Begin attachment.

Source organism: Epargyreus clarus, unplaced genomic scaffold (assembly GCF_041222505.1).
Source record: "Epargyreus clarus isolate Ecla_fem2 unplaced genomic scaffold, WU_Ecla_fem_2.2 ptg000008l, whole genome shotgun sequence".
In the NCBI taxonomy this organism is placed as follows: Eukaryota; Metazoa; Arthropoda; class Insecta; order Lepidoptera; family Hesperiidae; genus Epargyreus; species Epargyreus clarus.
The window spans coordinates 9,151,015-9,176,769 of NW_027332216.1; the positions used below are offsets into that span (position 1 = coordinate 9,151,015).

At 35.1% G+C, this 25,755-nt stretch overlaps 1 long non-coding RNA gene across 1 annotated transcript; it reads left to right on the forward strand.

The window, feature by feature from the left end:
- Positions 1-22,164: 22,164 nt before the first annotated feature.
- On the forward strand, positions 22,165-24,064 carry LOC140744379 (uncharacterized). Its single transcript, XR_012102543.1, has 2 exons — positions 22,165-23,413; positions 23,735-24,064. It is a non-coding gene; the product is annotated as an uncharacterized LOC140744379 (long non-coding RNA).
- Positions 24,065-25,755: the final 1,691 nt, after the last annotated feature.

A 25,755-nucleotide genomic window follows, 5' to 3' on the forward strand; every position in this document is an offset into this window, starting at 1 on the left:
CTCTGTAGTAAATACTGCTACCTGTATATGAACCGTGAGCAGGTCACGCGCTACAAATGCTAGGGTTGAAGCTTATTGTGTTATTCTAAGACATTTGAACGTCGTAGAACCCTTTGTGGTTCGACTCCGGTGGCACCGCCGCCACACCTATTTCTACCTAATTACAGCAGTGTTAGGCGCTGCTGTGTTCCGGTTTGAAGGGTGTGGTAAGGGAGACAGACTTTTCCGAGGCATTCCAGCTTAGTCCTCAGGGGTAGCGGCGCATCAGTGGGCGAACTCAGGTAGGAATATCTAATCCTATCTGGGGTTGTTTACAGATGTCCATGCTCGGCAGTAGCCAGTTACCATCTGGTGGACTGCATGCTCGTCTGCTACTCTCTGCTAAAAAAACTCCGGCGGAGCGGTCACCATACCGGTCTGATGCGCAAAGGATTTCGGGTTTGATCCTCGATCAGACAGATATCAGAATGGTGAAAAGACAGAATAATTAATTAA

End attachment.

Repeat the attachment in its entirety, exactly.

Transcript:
Source organism: Epargyreus clarus, unplaced genomic scaffold (assembly GCF_041222505.1).
Source record: "Epargyreus clarus isolate Ecla_fem2 unplaced genomic scaffold, WU_Ecla_fem_2.2 ptg000008l, whole genome shotgun sequence".
In the NCBI taxonomy this organism is placed as follows: Eukaryota; Metazoa; Arthropoda; class Insecta; order Lepidoptera; family Hesperiidae; genus Epargyreus; species Epargyreus clarus.
The window spans coordinates 9,151,015-9,176,769 of NW_027332216.1; the positions used below are offsets into that span (position 1 = coordinate 9,151,015).

At 35.1% G+C, this 25,755-nt stretch overlaps 1 long non-coding RNA gene across 1 annotated transcript; it reads left to right on the forward strand.

The window, feature by feature from the left end:
- Positions 1-22,164: 22,164 nt before the first annotated feature.
- On the forward strand, positions 22,165-24,064 carry LOC140744379 (uncharacterized). Its single transcript, XR_012102543.1, has 2 exons — positions 22,165-23,413; positions 23,735-24,064. It is a non-coding gene; the product is annotated as an uncharacterized LOC140744379 (long non-coding RNA).
- Positions 24,065-25,755: the final 1,691 nt, after the last annotated feature.

A 25,755-nucleotide genomic window follows, 5' to 3' on the forward strand; every position in this document is an offset into this window, starting at 1 on the left:
CTCTGTAGTAAATACTGCTACCTGTATATGAACCGTGAGCAGGTCACGCGCTACAAATGCTAGGGTTGAAGCTTATTGTGTTATTCTAAGACATTTGAACGTCGTAGAACCCTTTGTGGTTCGACTCCGGTGGCACCGCCGCCACACCTATTTCTACCTAATTACAGCAGTGTTAGGCGCTGCTGTGTTCCGGTTTGAAGGGTGTGGTAAGGGAGACAGACTTTTCCGAGGCATTCCAGCTTAGTCCTCAGGGGTAGCGGCGCATCAGTGGGCGAACTCAGGTAGGAATATCTAATCCTATCTGGGGTTGTTTACAGATGTCCATGCTCGGCAGTAGCCAGTTACCATCTGGTGGACTGCATGCTCGTCTGCTACTCTCTGCTAAAAAAACTCCGGCGGAGCGGTCACCATACCGGTCTGATGCGCAAAGGATTTCGGGTTTGATCCTCGATCAGACAGATATCAGAATGGTGAAAAGACAGAATAATTAATTAA